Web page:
Durigutti Malbec 2008
Malbec from Argentina, South America
#74 Wine Spectator Top 100 of 2010
Their standard Malbec bottling, Durigutti's Malbec "Clásico" represents what the brothers do best-combine elegance with a certain blue-collar rusticity. While this is in many ways due to the two differing backgrounds the brothers bring to the table, it is also largely due to the fruit. High altitude fruit from La Consulta adds structure, depth, and power, while bright fruit from Vistalba adds brightness and supple texture.
Lush nose laced with black-berry and plum fruit. Soft yet focused on the palate, with additional flavors of strawberry and wild herbs. Medium tannins and balanced acidity. A terrific everyday drinker!
Wine Spectator - "A lush, toasty style, with lots of cocoa and roasted vanilla up front, followed by dark, well-layered fig, boysenberry and mulled currant fruit flavors. The long finish lets all the fruit hang nicely, with an underlying graphite hint supporting it all. Drink now through 2011."
The Wine Advocate - "Fragrant bouquet of Asian spices, floral notes, and black cherry, supple, sweet, some structure."
Two brothers of diverse wine-making backgrounds come together in the elaboration of Durigutti wines. Pablo, who nourished the American new world concept, and Hector, enriched by the European tradition, joined their individual styles to create the maximum expression present in this play of concepts represented by the wines of Familia Durigutti. View all Durigutti Wines
About ArgentinaView a map of Argentina wineries (ahr-jen-TEE-nah)
Notable FactsUnlike its Chilean neighbor, Argentina's vineyards are spread out around the country. The best known region is Mendoza, almost parallel to Santiago to the west. Mendoza contains the sub-regions of Maipu (pronounced MY-pu) and San Rafael. Grape-wise, the most important white is Chardonnay, making wine similar to California's style on the variety. Another fun white grape to try is Torrontes. Almost only grown in Argentina, Torrontes makes wines that are crisp, aromatic and easy-drinking. Some of the best versions of this wine come from the northern region of Salta, with very high altitude vineyards. As for the reds, Cabernet Sauvignon is the main grape for many wines leaving the country, but Malbec, the grape Argentinians like to call their own, makes very distinctive wines that are structured, dense and velvety. Many more varieties happily grow in the country, but for export, and consistent quality, these are the primary grapes.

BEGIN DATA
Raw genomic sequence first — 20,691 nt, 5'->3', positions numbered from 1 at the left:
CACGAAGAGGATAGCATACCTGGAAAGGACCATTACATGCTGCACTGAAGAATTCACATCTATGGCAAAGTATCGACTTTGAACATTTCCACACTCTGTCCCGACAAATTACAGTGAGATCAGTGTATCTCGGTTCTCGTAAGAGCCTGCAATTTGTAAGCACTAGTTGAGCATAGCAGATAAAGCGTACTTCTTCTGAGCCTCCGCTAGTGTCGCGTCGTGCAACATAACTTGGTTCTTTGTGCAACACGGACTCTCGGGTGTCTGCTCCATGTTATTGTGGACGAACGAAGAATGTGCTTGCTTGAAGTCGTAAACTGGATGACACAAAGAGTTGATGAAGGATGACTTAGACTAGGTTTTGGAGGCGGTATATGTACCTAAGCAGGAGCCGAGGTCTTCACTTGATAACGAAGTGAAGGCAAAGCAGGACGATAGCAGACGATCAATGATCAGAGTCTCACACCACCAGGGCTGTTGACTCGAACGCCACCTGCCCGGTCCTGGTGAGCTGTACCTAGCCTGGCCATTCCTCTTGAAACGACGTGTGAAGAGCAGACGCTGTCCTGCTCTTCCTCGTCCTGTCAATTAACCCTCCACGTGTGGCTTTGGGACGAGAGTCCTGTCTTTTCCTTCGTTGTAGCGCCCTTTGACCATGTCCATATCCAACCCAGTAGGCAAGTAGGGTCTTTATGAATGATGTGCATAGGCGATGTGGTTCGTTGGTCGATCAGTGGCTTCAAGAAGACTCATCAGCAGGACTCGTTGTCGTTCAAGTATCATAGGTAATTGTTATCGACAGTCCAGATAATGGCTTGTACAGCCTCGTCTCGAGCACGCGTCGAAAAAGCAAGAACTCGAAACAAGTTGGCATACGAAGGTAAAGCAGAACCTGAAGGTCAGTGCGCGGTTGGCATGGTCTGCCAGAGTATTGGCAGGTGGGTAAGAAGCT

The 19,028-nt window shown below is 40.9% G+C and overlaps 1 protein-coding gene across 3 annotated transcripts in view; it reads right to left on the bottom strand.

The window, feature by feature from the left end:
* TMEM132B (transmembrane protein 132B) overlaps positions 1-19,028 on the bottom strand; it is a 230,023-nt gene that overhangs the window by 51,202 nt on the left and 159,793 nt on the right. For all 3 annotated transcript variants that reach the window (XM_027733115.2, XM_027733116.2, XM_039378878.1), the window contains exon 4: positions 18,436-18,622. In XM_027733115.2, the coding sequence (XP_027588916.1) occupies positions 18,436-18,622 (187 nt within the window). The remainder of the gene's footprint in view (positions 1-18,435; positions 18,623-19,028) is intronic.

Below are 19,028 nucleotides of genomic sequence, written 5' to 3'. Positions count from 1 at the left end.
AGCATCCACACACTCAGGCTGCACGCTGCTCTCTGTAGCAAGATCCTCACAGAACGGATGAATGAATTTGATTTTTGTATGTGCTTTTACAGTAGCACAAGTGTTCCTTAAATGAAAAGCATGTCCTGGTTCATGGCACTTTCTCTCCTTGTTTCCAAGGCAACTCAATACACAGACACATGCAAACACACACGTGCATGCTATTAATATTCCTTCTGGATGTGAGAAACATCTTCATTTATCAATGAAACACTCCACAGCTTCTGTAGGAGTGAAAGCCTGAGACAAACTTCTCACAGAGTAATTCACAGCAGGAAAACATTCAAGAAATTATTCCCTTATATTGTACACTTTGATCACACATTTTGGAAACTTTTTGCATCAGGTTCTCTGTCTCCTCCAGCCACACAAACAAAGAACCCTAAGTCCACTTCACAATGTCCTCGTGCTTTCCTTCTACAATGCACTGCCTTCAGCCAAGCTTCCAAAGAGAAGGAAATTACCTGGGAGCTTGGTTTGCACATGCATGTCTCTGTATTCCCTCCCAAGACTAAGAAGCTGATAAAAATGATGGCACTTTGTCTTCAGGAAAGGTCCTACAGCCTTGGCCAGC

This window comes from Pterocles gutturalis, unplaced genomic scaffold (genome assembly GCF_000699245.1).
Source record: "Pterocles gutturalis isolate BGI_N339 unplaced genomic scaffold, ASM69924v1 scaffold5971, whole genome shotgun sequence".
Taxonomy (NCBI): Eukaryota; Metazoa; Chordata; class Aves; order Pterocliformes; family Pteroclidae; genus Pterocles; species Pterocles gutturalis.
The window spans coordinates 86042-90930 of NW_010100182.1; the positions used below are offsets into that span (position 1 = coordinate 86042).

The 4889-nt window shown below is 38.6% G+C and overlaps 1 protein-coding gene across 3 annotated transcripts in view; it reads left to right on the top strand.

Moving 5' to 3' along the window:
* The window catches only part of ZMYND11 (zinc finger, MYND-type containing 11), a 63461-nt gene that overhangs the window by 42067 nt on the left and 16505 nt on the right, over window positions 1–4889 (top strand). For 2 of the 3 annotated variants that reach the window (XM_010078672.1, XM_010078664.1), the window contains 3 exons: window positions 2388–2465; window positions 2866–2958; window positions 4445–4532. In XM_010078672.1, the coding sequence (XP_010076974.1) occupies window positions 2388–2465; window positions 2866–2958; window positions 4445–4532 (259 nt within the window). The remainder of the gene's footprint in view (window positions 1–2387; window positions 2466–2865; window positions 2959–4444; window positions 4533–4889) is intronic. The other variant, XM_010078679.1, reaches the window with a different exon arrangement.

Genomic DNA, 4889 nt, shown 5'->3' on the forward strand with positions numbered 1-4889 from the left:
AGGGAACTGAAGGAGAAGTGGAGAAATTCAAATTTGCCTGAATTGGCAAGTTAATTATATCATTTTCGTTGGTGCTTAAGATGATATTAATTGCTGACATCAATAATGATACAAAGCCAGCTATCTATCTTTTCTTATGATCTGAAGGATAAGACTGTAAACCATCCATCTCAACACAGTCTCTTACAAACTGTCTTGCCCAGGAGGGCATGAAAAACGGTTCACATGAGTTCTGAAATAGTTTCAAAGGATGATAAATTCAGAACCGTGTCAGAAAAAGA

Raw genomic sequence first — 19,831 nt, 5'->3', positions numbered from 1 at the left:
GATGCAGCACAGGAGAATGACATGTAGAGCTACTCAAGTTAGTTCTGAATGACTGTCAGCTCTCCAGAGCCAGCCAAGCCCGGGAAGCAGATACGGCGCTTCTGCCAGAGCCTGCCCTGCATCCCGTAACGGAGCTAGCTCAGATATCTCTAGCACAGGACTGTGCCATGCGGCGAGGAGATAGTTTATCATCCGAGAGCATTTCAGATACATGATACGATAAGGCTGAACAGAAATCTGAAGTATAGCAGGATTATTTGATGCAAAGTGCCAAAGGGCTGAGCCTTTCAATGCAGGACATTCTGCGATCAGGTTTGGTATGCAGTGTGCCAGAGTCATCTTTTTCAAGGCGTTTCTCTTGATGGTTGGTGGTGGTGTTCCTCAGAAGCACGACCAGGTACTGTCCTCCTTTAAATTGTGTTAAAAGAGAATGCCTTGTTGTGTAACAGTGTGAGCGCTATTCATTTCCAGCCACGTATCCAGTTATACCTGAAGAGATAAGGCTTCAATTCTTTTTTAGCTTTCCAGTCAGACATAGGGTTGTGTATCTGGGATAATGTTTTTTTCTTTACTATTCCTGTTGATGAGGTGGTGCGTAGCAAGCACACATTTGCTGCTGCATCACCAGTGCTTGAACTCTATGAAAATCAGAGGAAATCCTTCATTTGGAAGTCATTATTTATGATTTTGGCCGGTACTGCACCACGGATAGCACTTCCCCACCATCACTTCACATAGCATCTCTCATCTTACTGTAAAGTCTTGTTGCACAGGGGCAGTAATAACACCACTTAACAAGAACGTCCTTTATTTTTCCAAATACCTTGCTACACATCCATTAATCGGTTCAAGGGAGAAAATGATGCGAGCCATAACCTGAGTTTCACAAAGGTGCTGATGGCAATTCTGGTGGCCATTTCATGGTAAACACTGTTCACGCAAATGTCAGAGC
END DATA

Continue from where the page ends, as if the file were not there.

About South AmericaRelated Links:
Young, organically farmed Carmenère at Chile's De Martino estate vineyard
Customer ReviewsSign In to Add Your Review3 }div>3.1 out of 5 stars
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3 ratings, 1 with reviewAbcd - Washington, DC33/17/2011Edward Andersen - Sterling, IL34/26/2011PW Texas - Fort Worth, TX23/4/2011First, you'll have to like a very sweet red wine to enjoy this offering. If I owned the vineyard, I would figure out a way to make a Port style fortified product using this as part of the base. That said, it has a certain appeal in the right setting. It would go well with a sweet, chocolate dessert.Related Products
Alcohol By Volume GuideMost wine ranges from 10-16% alcohol by volume. Some varietals tend to have higher (for example Zinfandel and Cabernet Sauvignon) or lower alcohol levels (Pinot Noir and many white varietals), but there is always some variation from producer to producer. Some wine falls outside of this range, for instance Port weighs in closer to 20%, while Muscat and Riesling are usually a bit below 10%.
Wine Style Guide
Light & Fruity
- Red wines that are more fruit-forward and lighter in tannin and body.
Smooth & Supple
- Medium bodied reds that go down easy, with smooth tannins and supple fruit.
Earthy & Spicy
- Wines where earthy and/or spicy dominate the flavors – typically medium to full body.
Big & Bold
- Full bodied wines that have concentrated fruit and are higher in alcohol and/or tannins. Some need age.
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